Credit risk is the risk of financial loss if a customer or counterparty to a financial instrument fails to meet its contractual obligations, and arises principally from accounts receivable – trade, investment activities and, if used, derivative financial instruments.

The exposure to credit risk, its origin and the objectives, policies and processes for managing credit risk as well as the methods used to measure credit risk remained unchanged to prior years.

Telekom Austria Group does not have significant exposure to any individual customer or counterparty, nor does it have any major concentration or credit risk related to any financial instrument other than noted under the section concentration of risk in “Significant Accounting Policies” (Note (1)). Due to internal guidelines and the setting of counterparty limits, Telekom Austria Group does not have significant exposure to credit risk in respect of financial instruments.

Telekom Austria Group does not require collateral in respect of financial assets. In order to reduce the risk of non-performance by the other parties all swap agreements are concluded under the standards of the “ISDA-Master Agreement” or the German Standards “Framework for Financial Forward Agreements”.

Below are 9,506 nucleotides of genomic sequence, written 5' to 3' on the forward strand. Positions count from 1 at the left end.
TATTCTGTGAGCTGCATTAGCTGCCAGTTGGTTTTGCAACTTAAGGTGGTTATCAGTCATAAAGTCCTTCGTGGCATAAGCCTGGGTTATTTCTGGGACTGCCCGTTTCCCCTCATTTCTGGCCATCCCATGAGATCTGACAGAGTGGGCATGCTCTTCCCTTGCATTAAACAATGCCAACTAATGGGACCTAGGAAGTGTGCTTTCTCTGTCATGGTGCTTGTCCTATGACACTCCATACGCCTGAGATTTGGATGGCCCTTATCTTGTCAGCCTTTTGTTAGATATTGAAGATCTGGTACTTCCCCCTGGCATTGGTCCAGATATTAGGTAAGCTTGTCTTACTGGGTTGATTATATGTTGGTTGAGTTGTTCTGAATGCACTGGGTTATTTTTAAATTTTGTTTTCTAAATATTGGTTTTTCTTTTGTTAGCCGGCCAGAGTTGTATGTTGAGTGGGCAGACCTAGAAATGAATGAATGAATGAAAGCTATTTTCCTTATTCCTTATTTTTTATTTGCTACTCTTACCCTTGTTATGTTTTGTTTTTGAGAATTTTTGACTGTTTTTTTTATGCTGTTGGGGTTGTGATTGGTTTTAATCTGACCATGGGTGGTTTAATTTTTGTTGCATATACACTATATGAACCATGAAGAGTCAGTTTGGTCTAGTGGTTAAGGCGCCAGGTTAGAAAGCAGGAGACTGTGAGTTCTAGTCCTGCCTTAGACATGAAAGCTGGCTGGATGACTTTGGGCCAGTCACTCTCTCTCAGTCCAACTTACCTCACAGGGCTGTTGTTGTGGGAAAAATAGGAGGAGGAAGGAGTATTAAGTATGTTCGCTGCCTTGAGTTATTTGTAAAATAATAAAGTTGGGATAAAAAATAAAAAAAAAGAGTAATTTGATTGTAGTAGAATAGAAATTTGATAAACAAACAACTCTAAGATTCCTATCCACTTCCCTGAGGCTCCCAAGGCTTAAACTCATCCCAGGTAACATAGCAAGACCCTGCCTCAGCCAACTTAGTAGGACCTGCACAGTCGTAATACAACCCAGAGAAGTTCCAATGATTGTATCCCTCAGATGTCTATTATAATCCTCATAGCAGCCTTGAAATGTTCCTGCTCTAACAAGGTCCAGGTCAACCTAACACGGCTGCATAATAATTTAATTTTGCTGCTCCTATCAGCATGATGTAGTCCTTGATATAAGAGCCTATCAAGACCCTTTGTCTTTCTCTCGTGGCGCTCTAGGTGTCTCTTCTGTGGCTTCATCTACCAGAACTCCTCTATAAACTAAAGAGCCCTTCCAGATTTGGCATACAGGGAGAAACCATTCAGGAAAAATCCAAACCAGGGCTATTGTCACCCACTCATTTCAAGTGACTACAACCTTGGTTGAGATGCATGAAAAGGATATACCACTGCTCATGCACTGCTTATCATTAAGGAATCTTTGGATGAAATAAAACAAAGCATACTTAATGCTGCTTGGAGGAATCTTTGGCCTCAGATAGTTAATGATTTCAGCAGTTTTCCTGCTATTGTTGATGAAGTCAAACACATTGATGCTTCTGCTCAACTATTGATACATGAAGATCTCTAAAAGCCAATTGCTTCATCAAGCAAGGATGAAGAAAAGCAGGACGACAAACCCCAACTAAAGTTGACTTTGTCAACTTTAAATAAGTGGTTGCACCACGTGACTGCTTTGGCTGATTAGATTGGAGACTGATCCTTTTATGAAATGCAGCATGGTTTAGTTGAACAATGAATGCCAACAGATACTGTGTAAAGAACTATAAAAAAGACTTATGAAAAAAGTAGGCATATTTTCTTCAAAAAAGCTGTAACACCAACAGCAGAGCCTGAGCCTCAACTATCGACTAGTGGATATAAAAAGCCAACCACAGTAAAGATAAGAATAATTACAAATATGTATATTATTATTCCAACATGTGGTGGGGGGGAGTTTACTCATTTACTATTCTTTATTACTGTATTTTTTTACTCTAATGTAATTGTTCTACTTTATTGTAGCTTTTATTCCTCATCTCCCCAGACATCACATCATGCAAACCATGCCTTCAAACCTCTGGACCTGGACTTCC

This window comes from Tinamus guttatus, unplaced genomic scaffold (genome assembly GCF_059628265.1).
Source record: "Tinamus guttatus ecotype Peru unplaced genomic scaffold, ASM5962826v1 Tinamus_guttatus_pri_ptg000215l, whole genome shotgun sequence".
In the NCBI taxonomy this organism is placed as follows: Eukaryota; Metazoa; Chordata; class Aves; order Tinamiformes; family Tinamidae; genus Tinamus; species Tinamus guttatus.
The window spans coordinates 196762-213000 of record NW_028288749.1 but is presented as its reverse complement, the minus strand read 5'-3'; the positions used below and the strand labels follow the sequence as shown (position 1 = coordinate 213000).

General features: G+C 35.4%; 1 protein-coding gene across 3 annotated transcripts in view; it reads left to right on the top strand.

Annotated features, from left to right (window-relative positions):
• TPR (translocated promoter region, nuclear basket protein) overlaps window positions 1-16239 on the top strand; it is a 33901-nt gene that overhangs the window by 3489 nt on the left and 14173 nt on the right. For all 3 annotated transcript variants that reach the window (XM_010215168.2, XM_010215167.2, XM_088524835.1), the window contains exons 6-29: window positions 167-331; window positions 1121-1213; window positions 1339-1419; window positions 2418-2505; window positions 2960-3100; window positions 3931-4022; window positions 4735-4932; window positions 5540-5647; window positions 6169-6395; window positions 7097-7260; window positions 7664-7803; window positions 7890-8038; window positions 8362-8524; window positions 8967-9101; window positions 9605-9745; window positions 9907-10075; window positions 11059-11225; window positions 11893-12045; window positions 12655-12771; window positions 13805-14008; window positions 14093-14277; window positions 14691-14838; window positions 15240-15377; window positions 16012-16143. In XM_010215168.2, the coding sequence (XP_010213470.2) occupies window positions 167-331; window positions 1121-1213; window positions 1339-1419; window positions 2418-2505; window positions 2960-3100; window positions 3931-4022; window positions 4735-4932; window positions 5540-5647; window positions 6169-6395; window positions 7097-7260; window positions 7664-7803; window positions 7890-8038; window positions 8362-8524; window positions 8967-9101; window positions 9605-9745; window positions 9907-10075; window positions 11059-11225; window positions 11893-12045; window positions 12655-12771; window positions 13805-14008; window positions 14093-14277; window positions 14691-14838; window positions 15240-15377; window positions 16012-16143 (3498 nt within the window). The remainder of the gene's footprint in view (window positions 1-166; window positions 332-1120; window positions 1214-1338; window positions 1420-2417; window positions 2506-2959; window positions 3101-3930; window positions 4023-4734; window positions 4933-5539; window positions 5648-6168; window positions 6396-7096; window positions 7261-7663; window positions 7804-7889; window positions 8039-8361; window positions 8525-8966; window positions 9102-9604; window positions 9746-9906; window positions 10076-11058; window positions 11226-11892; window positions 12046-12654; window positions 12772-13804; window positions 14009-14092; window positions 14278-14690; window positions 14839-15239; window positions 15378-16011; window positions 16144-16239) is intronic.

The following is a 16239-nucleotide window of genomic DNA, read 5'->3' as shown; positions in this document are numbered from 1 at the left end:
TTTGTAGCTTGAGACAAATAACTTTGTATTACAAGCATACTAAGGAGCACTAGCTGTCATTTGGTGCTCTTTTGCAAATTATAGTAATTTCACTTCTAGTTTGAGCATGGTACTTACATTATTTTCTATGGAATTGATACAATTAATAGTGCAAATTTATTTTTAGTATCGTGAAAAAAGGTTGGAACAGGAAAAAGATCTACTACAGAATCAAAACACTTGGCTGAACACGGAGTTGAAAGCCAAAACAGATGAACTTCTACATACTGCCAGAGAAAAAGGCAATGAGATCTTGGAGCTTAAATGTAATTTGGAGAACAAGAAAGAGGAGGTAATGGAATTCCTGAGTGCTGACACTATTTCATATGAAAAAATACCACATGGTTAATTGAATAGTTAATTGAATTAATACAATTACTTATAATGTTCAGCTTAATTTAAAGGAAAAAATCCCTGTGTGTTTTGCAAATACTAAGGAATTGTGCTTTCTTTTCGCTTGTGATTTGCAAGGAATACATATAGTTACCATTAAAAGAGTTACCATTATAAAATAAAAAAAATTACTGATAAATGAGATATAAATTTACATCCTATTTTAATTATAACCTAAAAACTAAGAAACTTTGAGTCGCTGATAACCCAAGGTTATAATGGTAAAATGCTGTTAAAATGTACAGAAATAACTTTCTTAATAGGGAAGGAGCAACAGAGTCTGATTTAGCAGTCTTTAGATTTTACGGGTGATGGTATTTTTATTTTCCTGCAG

Accounts receivable – trade and other receivables

Telekom Austria Group’s exposure to credit risk is influenced mainly by the individual characteristics of each customer or customer groups. The demographics of Telekom Austria Group’s customer base, including the default risk of the industry and country in which customers operate, have less of an influence on credit risk.

The Credit Management Department has established a credit policy that requires each new customer to be analysed individually for creditworthiness.

Credit risk or the risk of default in payment by contractual partners is continuously monitored via credit checks, credit limits and verification routines. Due to the large number of customers and the high level of diversification of the portfolios, the default of any single debtor would not entail grave consequences (low concentration risk) in respect of the Consolidated Financial Statements. Within Telekom Austria Group, operative credit risk management functions are performed at the operating company level.

Telekom Austria Group does not require collateral in respect of accounts receivable – trade and other receivables.

Financial investments